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TO THE LIGHTHOUSEpoured and spread itself in pools at her feet, and allshe did, miserable sinner that she was, was to drawher skirts a little closer round her ankles, lest sheshould get wet. In complete silence she stood there,grasping her paint brush.

Heaven could never be sufficiently praised! Sheheard sounds in the house. James and Cam must becoming. But Mr. Ramsay, as if he knew that his timeran short, exerted upon her solitary figure the im-mense pressure of his concentrated woe; his age; hisfrailty; his desolation; when suddenly, tossing hishead impatiently, in his annoyance — for, after, allwhat woman could resist him? — he noticed that hisboot-laces were untied. Remarkable boots they weretoo, Lily thought, looking down at them: sculptured;colossal; like everything that Mr. Ramsay wore, fromhis frayed tie to his half-buttoned waistcoat, his ownindisputably. She could see them walking to his roomof their own accord, expressive in his absence ofpathos, surliness, ill-temper, charm.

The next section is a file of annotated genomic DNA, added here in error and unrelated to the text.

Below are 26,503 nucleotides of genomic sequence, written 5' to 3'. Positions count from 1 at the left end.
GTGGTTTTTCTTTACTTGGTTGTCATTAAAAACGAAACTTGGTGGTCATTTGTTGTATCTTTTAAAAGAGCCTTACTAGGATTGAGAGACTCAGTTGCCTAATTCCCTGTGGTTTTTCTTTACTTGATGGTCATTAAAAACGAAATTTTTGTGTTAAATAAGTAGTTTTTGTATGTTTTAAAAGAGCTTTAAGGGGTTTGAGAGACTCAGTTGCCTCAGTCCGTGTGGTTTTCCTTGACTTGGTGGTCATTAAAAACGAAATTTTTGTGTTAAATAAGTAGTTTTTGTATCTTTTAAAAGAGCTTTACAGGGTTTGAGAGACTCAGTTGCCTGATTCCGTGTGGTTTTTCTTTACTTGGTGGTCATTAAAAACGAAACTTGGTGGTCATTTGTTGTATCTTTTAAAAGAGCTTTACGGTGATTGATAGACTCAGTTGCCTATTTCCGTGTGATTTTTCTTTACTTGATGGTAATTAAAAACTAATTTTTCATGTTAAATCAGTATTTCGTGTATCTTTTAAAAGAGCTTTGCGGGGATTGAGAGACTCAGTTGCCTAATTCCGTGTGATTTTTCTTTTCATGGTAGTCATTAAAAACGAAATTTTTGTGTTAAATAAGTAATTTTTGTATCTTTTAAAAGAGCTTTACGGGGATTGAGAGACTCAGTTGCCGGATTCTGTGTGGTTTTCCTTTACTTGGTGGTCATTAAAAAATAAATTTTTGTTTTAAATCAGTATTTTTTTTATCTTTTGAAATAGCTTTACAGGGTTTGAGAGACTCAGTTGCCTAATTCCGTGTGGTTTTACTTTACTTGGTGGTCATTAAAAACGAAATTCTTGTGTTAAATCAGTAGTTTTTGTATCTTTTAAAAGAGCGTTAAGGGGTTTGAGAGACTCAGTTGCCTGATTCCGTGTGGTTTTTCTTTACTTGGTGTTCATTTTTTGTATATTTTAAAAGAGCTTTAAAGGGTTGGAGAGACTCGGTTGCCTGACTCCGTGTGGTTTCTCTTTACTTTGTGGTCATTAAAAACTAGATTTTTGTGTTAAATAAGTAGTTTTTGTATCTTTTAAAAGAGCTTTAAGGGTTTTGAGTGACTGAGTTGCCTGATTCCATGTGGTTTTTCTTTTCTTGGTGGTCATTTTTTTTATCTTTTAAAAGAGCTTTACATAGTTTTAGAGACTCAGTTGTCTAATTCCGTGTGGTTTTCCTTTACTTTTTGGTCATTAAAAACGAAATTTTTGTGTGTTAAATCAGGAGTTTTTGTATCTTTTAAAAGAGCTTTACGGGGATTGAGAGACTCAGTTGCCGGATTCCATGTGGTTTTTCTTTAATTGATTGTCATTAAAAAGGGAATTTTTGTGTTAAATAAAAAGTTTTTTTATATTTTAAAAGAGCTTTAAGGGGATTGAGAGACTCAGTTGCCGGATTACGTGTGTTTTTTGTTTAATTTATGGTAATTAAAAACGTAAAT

‘What beautiful boots!’ she exclaimed. She wasashamed of herself. To praise his boots when he askedher to solace his soul; when he had shown her his bleed-ing hands, his lacerated heart, and asked her to pitythem, then to say, cheerfully, ‘Ah, but what beautifulboots you wear!’ deserved, she knew, and she lookedup expecting to get it, in one of his sudden roars ofill-temper, complete annihilation.

Instead, Mr. Ramsay smiled. His pall, his draper-ies, his infirmities fell from him. Ah yes, he said, hold-ing his foot up for her to look at, they were first-rateboots. There was only one man in England who couldmake boots like that. Boots are among the chief curses178